Um, here’s the problem. This is what I said…

Inerrancy and scriptural authority is the straw man, Jason. So to is the doctrine of perspicuity. These things are circular logic

Now, in what world is that me saying that I do not believe in the authority of Scripture? As a matter of fact, I have in countless times affirmed it. The issue is, is that Jason doesn’t have the same view of the ‘authority of Scripture’ as I am most Christians do. Again, I refer him to Karl Barth. The fact is, is that Jason uses the mythical ‘authority of Scripture’ as a way to put down those who do not agree with him. Further, presuppositional apologetics, obviously which Jason is a fan, is exactly what Barth said it was and does what he said it does. It takes away from the actual authority of Scripture because it makes the final source of truth the person first suggesting the presupposition.

Further, Jason comments,

Furthermore, the statement of Joel’s  is simply nonsense. It is meaningless, because to infer is to arrive at something through reasoning. You do not infer something UPON Scripture: you infer FROM Scripture. And that is what presuppositionalists do.

The problem is, beyond the ad homs, is the presuppositionalists are inferring upon Scripture several things. First, that it is in ‘infallible’. Second, that it is some sort of ‘special revelation.’ Now, considering that Scripture doesn’t claim for itself neither of those two things, is to infer upon Scripture a status that it does not claim for itself. Now, as discovered through the apologetists, presupposition upon which all hang, or rather, since they all hang upon one another, then Scripture must be inferred to be infallible or their apology falls apart, and if their apology falls apart, where does it leave their God?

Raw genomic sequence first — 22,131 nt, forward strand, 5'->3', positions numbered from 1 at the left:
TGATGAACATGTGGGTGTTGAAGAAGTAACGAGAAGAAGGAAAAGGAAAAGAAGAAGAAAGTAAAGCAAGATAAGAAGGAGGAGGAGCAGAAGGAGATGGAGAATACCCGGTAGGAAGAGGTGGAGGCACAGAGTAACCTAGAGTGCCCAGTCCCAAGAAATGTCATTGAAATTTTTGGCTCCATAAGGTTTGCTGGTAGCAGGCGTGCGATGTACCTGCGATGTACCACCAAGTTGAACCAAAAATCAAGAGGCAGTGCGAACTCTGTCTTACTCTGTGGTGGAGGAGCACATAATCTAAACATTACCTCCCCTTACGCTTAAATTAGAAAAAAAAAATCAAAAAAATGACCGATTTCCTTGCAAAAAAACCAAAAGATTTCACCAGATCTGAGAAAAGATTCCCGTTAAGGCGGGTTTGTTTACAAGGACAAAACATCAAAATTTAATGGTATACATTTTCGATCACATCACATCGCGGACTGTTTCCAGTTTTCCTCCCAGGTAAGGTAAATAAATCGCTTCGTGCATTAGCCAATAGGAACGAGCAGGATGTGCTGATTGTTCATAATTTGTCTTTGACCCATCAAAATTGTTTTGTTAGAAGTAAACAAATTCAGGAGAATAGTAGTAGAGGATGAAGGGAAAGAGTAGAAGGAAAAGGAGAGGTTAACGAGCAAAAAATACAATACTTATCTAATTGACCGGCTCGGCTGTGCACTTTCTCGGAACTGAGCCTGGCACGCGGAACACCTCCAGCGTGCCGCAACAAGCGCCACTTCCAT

Now, Jason can continue to call me intellectually dishonest, but he must challenge others – actual apologists, and even those who hold to the same view as he, which claim and show that presuppositional apologetics is nothing by circular reasoning which is a logical fallacy. From a comment here:

As Frame says, “But are we not still forced to say, ‘God exists (presupposition), therefore God exists (conclusion),’ and isn’t that argument clearly circular? Yes, in a way. But that is unavoidable for any system, any worldview. One cannot argue for an ultimate standard by appealing to a different standard. That would be inconsistent.” (Five Views on Apologetics, p217)

William Lane Craig says, “Presuppositionalism commits the informal fallacy of begging the question, for it advocates presupposing the truth of Christian theism in order to prove Christian theism. It is difficult to imagine how anyone could with a straight face think to show theism to be true by reasoning, ‘God exists, therefore God exists.’ A Christian theist himself will deny that question-begging arguments prove anything.” (p233)

In the same book, Habermas shows that Frame commits the logical fallacy of a false analogy.

I’m glad I got off the merry-go-round.